This shows that the holy life gets merged in Nibbāna, just as rivers get merged in the sea. In other words, where the holy life is lived out to the full, Nibbāna is right there. That is why Venerable Nanda, who earnestly took up the holy life encouraged by the Buddha's promise of heavenly nymphs, attained Arahant-hood almost in spite of himself. At last he approached the Buddha and begged to relieve him of the onus of his promise. This shows that when one completes the training in the Holy Life, one is already in Nibbāna. Only when the training is incomplete, can one go to heaven.
Here, then, is a result which comes of its own accord. So there is no justification for a periphrastic usage like, "on reaching Nibbāna". No glimpse of a distant object is necessary. At whatever moment the Noble Eightfold Path is perfected, one attains Nibbāna then and there. Now, in the case of an examination, after answering the question paper, one has to wait for the results - to get a pass.
Here it is different. As soon as you have answered the paper correctly, you have passed im-mediately and the certificate is already there. This is the significance of the term aññā used in such contexts. Aññā stands for full certitude of the experience of Nibbāna.
The experience of the fruit of Arahant-ship gives him the final certificate of his attainment, aññāphalo. That is why Nibbāna is called something to be realized. One gets the certitude that birth is extinct and that the holy life is lived out to the full, khīṇā jāti, vusitaṃ brahmacariyaṃ.
Of course there are some who still go on asking: what is the purpose of Nibbāna? And it is to answer this type of question that many scholars go on hair splitting. Normally in the world, whatever one does has some purpose or other. All occupations, all trades and businesses, are for gain and profit. Thieves and burglars also have some purpose in mind. But what is the purpose of trying to attain Nibbāna? What is the purpose of Nibbāna? Why should one attain Nibbāna?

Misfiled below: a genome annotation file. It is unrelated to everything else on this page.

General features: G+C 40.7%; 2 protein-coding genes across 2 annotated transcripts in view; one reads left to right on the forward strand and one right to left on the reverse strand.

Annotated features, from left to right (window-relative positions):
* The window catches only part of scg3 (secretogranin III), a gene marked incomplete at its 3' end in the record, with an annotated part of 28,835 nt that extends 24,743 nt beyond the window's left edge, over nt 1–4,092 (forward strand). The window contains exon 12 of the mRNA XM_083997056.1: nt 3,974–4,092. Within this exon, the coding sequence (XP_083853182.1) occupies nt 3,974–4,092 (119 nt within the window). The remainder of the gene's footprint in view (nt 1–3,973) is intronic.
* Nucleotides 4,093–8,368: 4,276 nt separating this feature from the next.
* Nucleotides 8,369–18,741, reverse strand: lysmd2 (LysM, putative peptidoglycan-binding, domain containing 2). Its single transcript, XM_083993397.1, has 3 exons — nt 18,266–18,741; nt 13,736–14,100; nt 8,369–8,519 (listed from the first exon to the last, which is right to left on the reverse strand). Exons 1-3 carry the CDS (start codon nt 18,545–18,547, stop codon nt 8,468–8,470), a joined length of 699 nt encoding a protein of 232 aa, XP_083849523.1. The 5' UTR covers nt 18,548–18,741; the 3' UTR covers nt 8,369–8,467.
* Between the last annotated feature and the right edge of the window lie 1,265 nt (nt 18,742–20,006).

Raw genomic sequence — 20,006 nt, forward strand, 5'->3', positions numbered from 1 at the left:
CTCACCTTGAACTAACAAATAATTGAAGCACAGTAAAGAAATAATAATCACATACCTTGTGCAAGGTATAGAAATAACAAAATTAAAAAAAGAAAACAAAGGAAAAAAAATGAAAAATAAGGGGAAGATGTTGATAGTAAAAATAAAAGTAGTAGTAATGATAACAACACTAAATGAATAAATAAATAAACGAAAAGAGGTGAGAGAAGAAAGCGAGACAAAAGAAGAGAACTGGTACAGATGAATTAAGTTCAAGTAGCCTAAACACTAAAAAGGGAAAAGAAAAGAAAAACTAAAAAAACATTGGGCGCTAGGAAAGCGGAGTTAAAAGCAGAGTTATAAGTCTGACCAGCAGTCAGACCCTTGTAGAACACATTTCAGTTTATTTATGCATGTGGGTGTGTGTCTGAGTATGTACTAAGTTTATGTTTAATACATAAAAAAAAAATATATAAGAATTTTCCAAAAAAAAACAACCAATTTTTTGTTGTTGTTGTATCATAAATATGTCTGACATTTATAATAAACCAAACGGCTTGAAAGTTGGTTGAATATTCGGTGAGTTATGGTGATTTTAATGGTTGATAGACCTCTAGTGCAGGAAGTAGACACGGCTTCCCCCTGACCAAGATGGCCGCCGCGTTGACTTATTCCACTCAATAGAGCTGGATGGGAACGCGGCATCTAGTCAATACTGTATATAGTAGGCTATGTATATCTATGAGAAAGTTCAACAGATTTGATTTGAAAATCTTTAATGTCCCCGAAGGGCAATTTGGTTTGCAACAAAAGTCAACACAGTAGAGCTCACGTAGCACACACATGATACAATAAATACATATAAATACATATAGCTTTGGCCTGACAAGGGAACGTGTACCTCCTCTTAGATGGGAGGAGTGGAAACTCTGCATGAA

It is to give an answer to this question that scholars brought in such phrases as Nibbānaṃ pana āgamma, `on reaching Nibbāna'. They would say that `on reaching Nibbāna', craving would be destroyed. On closer analysis it would appear that there is some fallacy in this question. For if there is any aim or purpose in attaining Nibbāna, Nibbāna would not be the ultimate aim. In other words, if Nibbāna is the ultimate aim, there should be no aim in attaining Nibbāna. Though it may well sound a tautology, one has to say that Nibbāna is the ultimate aim for the simple reason that there is no aim beyond it.
However, this might need more explanation. Now as far as craving is concerned, it has the nature of projection or inclination. It is something bent forward, with a forward view, and that is why it is called bhavanetti, the leader in becoming. It leads one on and on in existence, like the carrot before the donkey. So that is why all objects presented by craving have some object or purpose as a projection. Craving is an inclination.
But what is the position if one makes the destruction of craving itself one's object? Now craving because of its inclining nature is always bent forward, so much so that we get an infinite progression. This is for that, and that is for the other. As the phrase taṇhā ponobhavikā implies, craving brings up existence again and again.
But this is not the case when one makes the destruction of craving one's aim. When that aim is attained, there is nothing more to be done. So this brings us to the conclusion that the term taṇhakkhayo, destruction of craving, is a full-fledged synonym of Nibbāna.
Well, this much is enough for today. Time permitting and life permitting, I hope to continue with these sermons. I suppose the most Venerable Great Preceptor made this invitation with the idea of seeing one of his children at play. For good or for bad, I have taken up the invitation. Let the future of the Sāsana be the final judge of its merits.
 M I 436, MahāMālunkyasutta.
 D II 93, MahāParinibbānasutta.
 S II 267, âṇisutta.
 Mp I 92.
 Khp 2.
 Pj I 78.
 S I 39, Nāmasutta.
 S I 11, Samiddhisutta.
 M I 53, Sammādiṭṭhisutta.
 Spk I 95 commenting on S I 39.
 S I 12, Samiddhisutta.
 Sn 560, Selasutta.
 S I 192, Pavāraṇāsutta.
 S I 13, Jaṭāsutta.
 Abhidh-s VI ¡ 30.
 Sn 235, Ratanasutta.
 M III 245, Dhātuvibhaṅgasutta.
 D II 157, MahāParinibbānasutta.
 M I 487, Aggivacchagottasutta.
 S IV 368-373.
 M I 140, Alagaddūpamasutta.
 D II 57, MahāNidānasutta.
 Chāndogya-Upaniùad 6.2.1,2.
 ègveda X.129, Nāsadīya Sūkta.
 M I 487, Aggivacchagottasutta.
 Sn 1074, Upasīvamāṇavapucchā.
 Vibh-a 53.
 Th 298, Rāhula Thera.
 Sn 228, Ratanasutta.
 E.g. at D I 194, Poṭṭhapādasutta.
 E.g. at S V 421, Dhammacakkappavattanasutta.
 E.g. at It 88, Aggappasādasutta.
 Abhidh-av 138.
 Ud 11, Rājasutta.
 Ud 79, Udapānasutta.
 A II 34, Aggappasādasutta.
 Vism 508; Spk III 88; Vibh-a 51.
 S IV 371, Nibbānasutta.
 Vibh-a 53.
 M I 507, Māgaṇḍiyasutta.
 M I 523, Saṇḍakasutta.
 S III 189, Mārasutta.
 The term aññāphalo occurs at A IV 428, ânandasutta.
 E.g. at D I 84, Sāmaññaphalasutta.
 D II 90, MahāParinibbānasutta.
 E.g. at S V 421, Dhammacakkappavattanasutta.